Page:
Addressing error patterns is the process of providing instruction that focuses on a student’s specific

error .

What the Research and Resources Say

• Students will continue to make procedural errors if they do not receive targeted instruction to

addresses those errors . Simply providing more opportunities to practice working a given problem

is typically not effective (Riccomini, 2014) .

• By conducting an error analysis, the teacher can target specific misunderstandings or missteps,

rather than re-teaching the entire skill or concept (Fisher & Frey, 2012) .

• Without intervention, students have been shown to continue to apply the same error patterns one

year later (Cox, 1975) .

• Addressing a student’s conceptual errors might require the use of concrete or visual

representations, as well as a great deal of re-teaching . Students can often use concrete objects to

solve problems that they initially answered incorrectly (Riccomini, 2014; Yetkin, 2003) .

• Simply teaching the formula or the steps to solve a mathematics problem is typically not sufficient

to help students gain conceptual understanding (Sweetland & Fogarty, 2008) .

How To Address Student Errors

After the teacher has determined what types of error(s) a student is making, he or she can address the

error in the following way .

Discuss the error with the student: After the teacher has interviewed the student and examined work

products, the teacher should briefly describe the student’s error and explain that they will work together

to correct it .

Provide effective instruction to address the student’s specific error: The teacher should target the

student’s specific error instead of re-teaching how to work this type of problem in general . For

example, if a student’s error is related to not regrouping during addition, the teacher should focus on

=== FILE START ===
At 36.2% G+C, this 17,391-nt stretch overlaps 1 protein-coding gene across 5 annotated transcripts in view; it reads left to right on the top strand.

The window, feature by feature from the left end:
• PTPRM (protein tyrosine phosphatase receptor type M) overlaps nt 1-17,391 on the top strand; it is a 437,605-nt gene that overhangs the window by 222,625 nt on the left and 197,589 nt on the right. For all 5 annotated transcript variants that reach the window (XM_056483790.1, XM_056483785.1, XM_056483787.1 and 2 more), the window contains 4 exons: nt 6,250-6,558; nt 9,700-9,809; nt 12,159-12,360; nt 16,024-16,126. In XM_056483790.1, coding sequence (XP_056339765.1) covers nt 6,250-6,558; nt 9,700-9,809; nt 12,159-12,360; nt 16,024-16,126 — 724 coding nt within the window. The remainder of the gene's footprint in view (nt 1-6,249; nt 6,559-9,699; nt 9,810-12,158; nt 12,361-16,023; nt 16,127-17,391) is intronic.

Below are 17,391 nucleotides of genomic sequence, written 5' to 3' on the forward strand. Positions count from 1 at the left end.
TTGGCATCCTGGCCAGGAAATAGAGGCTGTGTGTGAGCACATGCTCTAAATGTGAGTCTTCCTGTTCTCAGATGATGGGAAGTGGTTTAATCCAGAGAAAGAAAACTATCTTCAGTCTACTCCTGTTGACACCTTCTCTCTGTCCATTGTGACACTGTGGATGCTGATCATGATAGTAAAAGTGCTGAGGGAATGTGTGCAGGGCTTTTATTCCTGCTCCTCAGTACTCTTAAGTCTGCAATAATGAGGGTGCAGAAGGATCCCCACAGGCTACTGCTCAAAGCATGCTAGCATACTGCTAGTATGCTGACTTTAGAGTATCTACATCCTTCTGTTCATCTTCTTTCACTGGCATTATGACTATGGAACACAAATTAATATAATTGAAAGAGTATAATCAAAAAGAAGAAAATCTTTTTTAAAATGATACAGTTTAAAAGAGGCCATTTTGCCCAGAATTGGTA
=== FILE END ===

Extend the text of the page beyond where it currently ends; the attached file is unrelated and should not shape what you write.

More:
where exactly in the process the student makes the error . The teacher must pinpoint the instruction to

focus on the error and help the student to understand what he is doing incorrectly . Simply re-teaching

the lesson will not ensure that the student understands the error and how to correctly solve the problem .

Use effective strategies: With the type of error in mind, the teacher should select an effective strategy

that will help to correct the student’s misunderstandings or missteps . Below are two effective strategies

that teachers might find helpful to address some—if not all—error patterns .

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Manipulatives

Manipulatives are concrete objects—for example,

base-ten blocks, a geoboard, or integer chips—

that a student can use to develop a conceptual

understanding of mathematic topics . These objects

help a student to represent the mathematical idea

she is trying to learn or the problem she is trying to

solve . For example, the teacher might demonstrate

the idea of fractions by using fraction blocks or fraction strips . It is important

that the teacher make explicit the connection between the concrete object

and the abstract or the symbolic concept being taught . After a student has gained a basic

understanding of the mathematical concept, the concrete objects should be replaced by visual

representations such as images of a number line or geoboard (a small board with nails on which

students stretch rubber bands to explore a variety of basic geometry concepts) . The goal is for the

student to eventually understand and apply the concept with numerals and symbols .